White did struggle to handle his opponent but Garnacho could not make it count. One shot on the hour was particularly egregious, when Dalot had occupied two defenders to afford him ample space to attack, but the Argentine curled his effort well wide. Those deliveries into the box were fine in theory – quick, at head height and across the six-yard box – but almost never this season have Manchester United had anyone attacking them properly. And the last kick of the match, Garnacho lumping a cross straight into Raya’s welcoming arms, felt like a suitable end. He remains an excellent prospect but so many elements of his game need work.

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12) Arteta waited until the 66th minute to make his first change. Trossard had not made a particularly compelling case to last much longer despite his goal and Gabriel Martinelli at his peak would have settled those nerves and ended this game as a contest much earlier than that final whistle.

The Brazilian did test Onana after one fine dribble, but he is still frustratingly short of his best. His quick break was thwarted by Wan-Bissaka on the halfway line in the 70th minute and in stoppage time Martinelli suffered the ultimate indignity of being tackled by Casemiro. Trossard has done well to pick up the goal burden of a player in something of a sustained funk.


13) Trossard underlines the stark contrast between how Arsenal have stepped up in comparison to the way they shirked the title challenge at the sharp end of last season.

In his first 11 Premier League games after joining last January, the Belgian scored one goal and assisted seven as Arsenal embarked on that seven-game winning run. Then his final nine matches of the campaign, coinciding directly with their collapse, included no goals and just three assists: one in the 4-1 thrashing by Manchester City, and two on the final day when all was lost.

This season has seen Rice, Havertz, Saliba and a select few others take responsibility from March onwards. And then there is Trossard, who has scored five of his dozen Premier League goals this season in Arsenal’s last seven games, including the winner here and the openers in victories over Chelsea and Bournemouth. There are leaders throughout this team, even if just by the quiet example of an incredible signing.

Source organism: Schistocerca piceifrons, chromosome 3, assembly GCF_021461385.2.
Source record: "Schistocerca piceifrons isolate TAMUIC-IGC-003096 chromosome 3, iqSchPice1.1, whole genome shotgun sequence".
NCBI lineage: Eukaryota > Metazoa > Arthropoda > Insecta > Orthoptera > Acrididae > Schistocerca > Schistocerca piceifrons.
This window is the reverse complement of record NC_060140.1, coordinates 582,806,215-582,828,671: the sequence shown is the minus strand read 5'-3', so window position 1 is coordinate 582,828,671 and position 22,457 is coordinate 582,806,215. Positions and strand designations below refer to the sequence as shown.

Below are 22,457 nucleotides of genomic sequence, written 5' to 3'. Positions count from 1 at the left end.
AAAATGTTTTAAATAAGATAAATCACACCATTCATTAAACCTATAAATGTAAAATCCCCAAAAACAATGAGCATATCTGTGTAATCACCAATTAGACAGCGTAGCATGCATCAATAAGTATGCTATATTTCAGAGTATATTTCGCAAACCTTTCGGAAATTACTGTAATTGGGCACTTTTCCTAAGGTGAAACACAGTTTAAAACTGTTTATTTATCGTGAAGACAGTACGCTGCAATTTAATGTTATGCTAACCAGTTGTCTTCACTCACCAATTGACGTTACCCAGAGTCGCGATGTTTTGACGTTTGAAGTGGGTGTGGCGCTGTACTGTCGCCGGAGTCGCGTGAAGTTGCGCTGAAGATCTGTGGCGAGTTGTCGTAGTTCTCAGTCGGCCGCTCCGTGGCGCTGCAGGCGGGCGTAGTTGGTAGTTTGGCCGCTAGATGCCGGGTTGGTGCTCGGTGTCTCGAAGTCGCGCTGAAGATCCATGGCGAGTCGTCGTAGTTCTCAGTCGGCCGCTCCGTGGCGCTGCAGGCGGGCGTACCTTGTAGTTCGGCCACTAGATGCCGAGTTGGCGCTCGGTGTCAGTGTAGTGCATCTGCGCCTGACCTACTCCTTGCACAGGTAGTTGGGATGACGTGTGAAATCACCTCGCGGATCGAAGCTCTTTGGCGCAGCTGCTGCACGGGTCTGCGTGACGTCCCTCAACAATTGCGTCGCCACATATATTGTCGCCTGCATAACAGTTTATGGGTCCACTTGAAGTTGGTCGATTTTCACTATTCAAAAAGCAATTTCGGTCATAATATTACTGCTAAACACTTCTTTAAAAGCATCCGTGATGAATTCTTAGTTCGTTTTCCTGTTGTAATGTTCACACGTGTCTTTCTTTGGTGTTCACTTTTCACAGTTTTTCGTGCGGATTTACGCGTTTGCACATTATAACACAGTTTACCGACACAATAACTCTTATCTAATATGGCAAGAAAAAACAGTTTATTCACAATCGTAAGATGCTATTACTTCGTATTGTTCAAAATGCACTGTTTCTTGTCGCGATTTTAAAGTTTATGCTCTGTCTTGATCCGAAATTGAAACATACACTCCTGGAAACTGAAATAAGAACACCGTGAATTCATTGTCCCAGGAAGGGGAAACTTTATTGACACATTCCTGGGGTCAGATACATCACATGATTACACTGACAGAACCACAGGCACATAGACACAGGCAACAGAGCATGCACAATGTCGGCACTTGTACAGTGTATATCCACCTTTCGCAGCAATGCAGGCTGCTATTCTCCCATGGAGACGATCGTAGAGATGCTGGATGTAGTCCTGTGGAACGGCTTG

14) Sofyan Amrabat, save for that one point in the second half when an Odegaard shoulder drop almost sent him down the tunnel, was pretty good. Not ‘compound an £8.5m loan fee by making it permanent for another £21.4m’ good, but certainly better than whatever Christian Eriksen was trying to do against Crystal Palace. Kobbie Mainoo would surely agree.

Very much here for when Manchester United absolutely do sign Amrabat this summer after spending months being rejected by their first 427 midfield targets, before putting in a deadline day bid worth more than their current option on him.


15) ‘Team is not as good without best player’ is hardly a groundbreaking assertion, but Manchester United’s record without Bruno Fernandes is risible. Or more pertinently, Erik ten Hag’s is.

The Portuguese has started 102 of 111 games under the Dutchman. Manchester United have won two of the nine he has not (3-0 in the League Cup against Charlton last January; and 3-0 against Roy Hodgson’s Crystal Palace in September), drawn one (against Liverpool in December) and lost six.

That record in Premier League and European games Fernandes has not started since Ten Hag’s appointment is P7 W0 D1 L6 F1 A15. That solitary goal was a Jacob Ramsey own goal from a wild deflection in a 3-1 defeat. Those numbers would deeply embarrass any manager who does not deflect all legitimate criticism by simply opening the door to the treatment room – any coach who relies so heavily on the availability and excellence of one player that he is unable to devise an alternative plan without them is fundamentally flawed.

But enough about that. Can we start recklessly speculating whether Wayne Rooney was talking about Fernandes yet?


16) Imagine how different things might have been had Garnacho’s goal not been ruled out for offside and Hojlund been given a penalty in September.